Lettuce is an annual plant of the daisy family, Asteraceae. It is most often grown as a leaf vegetable, but sometimes for its stem and seeds. Lettuce is most often used for salads, although it is also seen in other kinds of food.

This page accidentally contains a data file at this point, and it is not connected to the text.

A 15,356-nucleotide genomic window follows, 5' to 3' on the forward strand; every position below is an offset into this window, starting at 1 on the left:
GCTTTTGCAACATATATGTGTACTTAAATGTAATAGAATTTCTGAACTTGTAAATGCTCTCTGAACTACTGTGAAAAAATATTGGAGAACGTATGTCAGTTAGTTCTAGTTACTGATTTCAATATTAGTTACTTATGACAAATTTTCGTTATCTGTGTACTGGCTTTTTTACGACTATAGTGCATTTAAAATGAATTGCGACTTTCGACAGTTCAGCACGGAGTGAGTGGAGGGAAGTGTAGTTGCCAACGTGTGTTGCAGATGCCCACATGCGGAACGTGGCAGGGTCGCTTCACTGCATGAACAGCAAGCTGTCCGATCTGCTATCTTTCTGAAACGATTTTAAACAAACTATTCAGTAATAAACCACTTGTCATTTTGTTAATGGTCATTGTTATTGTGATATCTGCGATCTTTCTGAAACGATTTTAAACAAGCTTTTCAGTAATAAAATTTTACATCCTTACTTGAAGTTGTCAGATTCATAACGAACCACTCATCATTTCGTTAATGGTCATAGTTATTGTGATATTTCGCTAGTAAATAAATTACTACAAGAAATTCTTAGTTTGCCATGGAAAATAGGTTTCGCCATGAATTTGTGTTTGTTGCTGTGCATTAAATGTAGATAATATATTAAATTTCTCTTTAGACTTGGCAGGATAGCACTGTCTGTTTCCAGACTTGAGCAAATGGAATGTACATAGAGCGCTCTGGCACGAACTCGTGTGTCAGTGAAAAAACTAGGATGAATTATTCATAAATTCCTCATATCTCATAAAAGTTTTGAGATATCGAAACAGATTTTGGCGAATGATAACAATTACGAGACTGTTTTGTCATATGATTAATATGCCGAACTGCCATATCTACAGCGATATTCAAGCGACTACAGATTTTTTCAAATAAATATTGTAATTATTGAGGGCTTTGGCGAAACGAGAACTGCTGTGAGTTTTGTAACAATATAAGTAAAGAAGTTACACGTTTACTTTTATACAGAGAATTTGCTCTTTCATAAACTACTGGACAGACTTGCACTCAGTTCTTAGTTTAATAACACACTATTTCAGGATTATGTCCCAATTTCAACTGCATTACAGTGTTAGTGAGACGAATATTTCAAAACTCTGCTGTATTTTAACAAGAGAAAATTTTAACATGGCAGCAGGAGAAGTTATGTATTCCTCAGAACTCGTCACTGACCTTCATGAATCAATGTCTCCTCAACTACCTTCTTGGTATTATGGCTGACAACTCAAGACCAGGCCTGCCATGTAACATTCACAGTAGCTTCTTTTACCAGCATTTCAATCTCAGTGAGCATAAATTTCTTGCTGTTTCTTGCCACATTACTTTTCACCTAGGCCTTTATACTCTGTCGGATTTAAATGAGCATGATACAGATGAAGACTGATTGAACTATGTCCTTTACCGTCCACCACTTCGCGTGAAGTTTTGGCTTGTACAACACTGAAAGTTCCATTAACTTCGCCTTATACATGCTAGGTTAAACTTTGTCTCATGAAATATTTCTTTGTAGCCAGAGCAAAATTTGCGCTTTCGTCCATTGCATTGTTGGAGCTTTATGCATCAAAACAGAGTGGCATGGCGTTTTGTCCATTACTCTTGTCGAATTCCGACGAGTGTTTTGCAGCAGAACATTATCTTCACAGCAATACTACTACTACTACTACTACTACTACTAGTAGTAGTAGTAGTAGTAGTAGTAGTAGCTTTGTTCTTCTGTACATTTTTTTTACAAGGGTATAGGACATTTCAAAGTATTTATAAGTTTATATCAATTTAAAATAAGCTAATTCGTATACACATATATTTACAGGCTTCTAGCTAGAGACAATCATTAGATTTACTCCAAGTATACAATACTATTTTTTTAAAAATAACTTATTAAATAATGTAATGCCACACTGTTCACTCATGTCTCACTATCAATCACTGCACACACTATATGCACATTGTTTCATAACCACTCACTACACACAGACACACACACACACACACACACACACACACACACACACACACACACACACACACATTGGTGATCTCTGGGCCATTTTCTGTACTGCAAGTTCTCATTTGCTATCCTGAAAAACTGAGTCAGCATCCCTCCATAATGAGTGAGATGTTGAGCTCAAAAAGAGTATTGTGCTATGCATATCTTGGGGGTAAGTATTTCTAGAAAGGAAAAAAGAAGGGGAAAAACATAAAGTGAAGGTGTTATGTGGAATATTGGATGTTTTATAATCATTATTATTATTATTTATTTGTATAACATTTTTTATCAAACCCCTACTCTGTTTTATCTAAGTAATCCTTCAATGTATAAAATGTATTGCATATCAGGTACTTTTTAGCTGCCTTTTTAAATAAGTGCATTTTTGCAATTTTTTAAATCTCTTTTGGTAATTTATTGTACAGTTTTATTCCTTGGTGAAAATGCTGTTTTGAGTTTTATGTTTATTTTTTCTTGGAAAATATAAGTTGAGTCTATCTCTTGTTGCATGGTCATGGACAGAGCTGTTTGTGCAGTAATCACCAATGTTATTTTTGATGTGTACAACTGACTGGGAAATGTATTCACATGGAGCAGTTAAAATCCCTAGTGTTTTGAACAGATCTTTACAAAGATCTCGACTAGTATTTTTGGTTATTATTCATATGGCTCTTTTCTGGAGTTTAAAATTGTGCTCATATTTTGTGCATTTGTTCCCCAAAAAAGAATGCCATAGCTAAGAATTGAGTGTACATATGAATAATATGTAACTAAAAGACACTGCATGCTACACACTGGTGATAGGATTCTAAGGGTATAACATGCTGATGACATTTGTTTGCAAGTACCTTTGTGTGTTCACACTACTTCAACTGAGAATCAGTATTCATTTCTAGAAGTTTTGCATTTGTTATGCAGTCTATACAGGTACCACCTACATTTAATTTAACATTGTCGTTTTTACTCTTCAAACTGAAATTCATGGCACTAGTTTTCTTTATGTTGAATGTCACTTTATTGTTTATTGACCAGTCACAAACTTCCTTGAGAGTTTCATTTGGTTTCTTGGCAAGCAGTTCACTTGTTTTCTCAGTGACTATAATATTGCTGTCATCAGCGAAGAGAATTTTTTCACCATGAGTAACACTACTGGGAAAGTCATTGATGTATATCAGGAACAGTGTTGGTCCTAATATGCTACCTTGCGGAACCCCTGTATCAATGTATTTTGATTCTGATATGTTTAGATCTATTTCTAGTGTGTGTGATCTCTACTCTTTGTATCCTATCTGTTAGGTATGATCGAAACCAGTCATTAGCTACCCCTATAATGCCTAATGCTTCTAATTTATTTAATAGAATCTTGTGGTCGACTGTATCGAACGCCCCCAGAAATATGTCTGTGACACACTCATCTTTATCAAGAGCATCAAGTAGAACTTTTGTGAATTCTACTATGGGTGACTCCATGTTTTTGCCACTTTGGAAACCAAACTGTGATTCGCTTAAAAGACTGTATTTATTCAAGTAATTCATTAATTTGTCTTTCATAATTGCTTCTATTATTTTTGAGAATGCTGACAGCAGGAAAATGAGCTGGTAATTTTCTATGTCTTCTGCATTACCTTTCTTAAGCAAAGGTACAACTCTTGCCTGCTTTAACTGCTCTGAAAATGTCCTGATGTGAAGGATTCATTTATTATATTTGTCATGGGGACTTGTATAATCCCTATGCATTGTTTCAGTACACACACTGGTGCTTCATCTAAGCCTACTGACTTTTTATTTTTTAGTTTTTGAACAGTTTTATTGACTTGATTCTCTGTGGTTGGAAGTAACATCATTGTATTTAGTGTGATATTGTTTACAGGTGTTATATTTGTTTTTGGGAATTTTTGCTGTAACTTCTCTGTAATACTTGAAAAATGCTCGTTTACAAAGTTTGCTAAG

Lettuce was originally farmed by the ancient Egyptians, who transformed it from a weed whose seeds were used to create oil into an important food crop raised for its succulent leaves and oil-rich seeds. Generally grown as a hardy annual, lettuce is easily cultivated, although it requires relatively low temperatures to prevent it from flowering quickly. It can be plagued by numerous nutrient deficiencies, as well as insect and mammal pests, and fungal and bacterial diseases. L. sativa crosses easily within the species and with some other species within the genus Lactuca. Although this trait can be a problem to home gardeners who attempt to save seeds, biologists have used it to broaden the gene pool of cultivated lettuce varieties. Lettuce is a rich source of vitamin K and vitamin A, and a moderate source of folate and iron.